Wednesday, February 20, 2013

Diets and Dieting!


The word diet is commonly used these days to describe an eating regime followed by someone in order for him or her to lose weight, even though in its correct usage the word simply describes what we eat each day. A diet designed for weight loss is better described as a slimming diet, and there are many of these to choose from. As the percentage over weight and obese children and adults in the western world steadily increases as a result of increased in activity and increased consumption of junk food – so new slimming diets, and books on slimming, become available in order to commercially exploit fatness. However, most of these diets are not effective because they fail to promote long term weight loss and in fact may well cause the slimmer to end up fatter and heavier than when they started the diet. Being overweight will of course affect an individual’s health and reducing body weight will help to reduce those health risks. But to be healthy, a diet designed to reduce body weight needs to be in tune with the body’s physiology.

 An effective diet should promote the loss of fatty or adipose tissue from the body so that its overall fat content is reduced. To do this successfully, the dieter should eat a well balanced high carbohydrate, high fiber low fat diet with energy content of between 1200 and 1500 calories per day, combining this with regular exercise. This should cause a weight loss of 0.45 to 0.95 KG per week, that weight loss being mainly in the form of fat. At the same time, exercise will build up muscle tissue which pound for pound consumes far more energy than fat does as well as increasing metabolic rate, the rate at which the body burns carbohydrates and fat to release energy. Once the desired weight has been reached – and the body fat content has been reduced to within safe limits- then the dieter can gradually increase his or her calorie consumption while maintain the same balance of foods in order to keep at the weight for life.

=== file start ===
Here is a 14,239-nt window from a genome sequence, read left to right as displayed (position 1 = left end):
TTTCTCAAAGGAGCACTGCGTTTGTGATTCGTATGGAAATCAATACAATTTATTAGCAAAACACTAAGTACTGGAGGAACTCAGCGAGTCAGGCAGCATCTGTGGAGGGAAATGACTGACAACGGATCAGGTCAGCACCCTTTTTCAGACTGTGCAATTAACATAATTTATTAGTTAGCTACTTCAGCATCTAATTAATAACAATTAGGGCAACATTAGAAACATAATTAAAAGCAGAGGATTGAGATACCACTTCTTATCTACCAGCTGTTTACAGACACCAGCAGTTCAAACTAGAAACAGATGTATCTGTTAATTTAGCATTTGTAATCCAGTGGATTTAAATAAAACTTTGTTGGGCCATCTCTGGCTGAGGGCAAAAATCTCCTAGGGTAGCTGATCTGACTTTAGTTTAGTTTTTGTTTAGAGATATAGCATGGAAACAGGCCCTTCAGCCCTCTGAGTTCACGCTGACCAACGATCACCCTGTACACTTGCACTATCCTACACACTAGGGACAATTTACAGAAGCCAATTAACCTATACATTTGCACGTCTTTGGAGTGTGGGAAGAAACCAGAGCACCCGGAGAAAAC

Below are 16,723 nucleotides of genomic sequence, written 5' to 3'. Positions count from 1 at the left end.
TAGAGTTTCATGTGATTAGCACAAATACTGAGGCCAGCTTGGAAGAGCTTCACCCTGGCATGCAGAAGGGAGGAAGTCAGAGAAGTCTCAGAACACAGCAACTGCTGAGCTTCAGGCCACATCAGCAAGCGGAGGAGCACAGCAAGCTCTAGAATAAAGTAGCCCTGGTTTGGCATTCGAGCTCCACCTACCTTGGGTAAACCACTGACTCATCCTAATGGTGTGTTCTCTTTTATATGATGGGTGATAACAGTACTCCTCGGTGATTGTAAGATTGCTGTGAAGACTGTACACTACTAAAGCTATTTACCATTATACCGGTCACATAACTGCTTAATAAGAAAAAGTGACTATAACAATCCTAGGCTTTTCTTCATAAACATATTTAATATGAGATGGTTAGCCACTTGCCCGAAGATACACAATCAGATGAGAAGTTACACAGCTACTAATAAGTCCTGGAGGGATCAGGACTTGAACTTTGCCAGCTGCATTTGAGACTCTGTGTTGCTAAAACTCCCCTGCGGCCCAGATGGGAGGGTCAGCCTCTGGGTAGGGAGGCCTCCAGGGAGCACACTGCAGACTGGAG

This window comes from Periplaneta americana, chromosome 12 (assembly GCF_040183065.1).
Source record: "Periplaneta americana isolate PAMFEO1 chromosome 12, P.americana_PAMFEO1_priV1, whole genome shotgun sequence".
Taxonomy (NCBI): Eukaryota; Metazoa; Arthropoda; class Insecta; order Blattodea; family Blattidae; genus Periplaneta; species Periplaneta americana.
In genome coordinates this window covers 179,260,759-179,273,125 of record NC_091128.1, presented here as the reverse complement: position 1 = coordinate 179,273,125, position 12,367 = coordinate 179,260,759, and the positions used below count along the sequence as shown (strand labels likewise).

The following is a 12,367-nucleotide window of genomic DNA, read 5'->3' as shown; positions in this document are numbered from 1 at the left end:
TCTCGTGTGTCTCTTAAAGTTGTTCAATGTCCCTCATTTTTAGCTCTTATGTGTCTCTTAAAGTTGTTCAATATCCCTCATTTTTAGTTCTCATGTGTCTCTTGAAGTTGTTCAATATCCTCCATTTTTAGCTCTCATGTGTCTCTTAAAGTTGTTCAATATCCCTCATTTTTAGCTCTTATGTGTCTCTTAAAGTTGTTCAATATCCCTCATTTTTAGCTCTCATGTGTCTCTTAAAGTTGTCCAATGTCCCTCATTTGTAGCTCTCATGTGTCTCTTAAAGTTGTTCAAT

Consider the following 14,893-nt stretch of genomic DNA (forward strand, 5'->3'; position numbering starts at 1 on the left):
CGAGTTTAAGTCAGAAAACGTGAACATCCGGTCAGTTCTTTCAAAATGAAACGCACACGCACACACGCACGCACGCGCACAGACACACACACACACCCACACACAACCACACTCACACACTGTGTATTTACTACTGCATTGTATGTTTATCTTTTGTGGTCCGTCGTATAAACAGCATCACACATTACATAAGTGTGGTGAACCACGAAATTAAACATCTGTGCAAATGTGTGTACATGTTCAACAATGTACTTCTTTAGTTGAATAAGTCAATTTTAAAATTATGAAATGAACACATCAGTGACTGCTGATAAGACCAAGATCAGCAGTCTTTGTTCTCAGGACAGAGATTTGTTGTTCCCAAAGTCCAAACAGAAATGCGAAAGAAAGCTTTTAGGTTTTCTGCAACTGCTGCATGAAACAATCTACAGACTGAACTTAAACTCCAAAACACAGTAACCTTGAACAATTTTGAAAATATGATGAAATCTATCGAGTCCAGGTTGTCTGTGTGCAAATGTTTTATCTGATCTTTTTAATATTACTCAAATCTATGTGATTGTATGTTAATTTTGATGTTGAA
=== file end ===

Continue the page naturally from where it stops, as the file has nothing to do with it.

Other sliming diets put the body in a defensive stance. Because its calorie intake has been severely reduced the body reduces its metabolic rate to conserve its fat energy reserves and actually burns lean muscle tissues in order to provide energy. When the diet stops the body diverts as much spare food energy as possible to build up its fat reserves in case another calorie famine happens and in consequence the diet regains lost weight and ends with more fat than before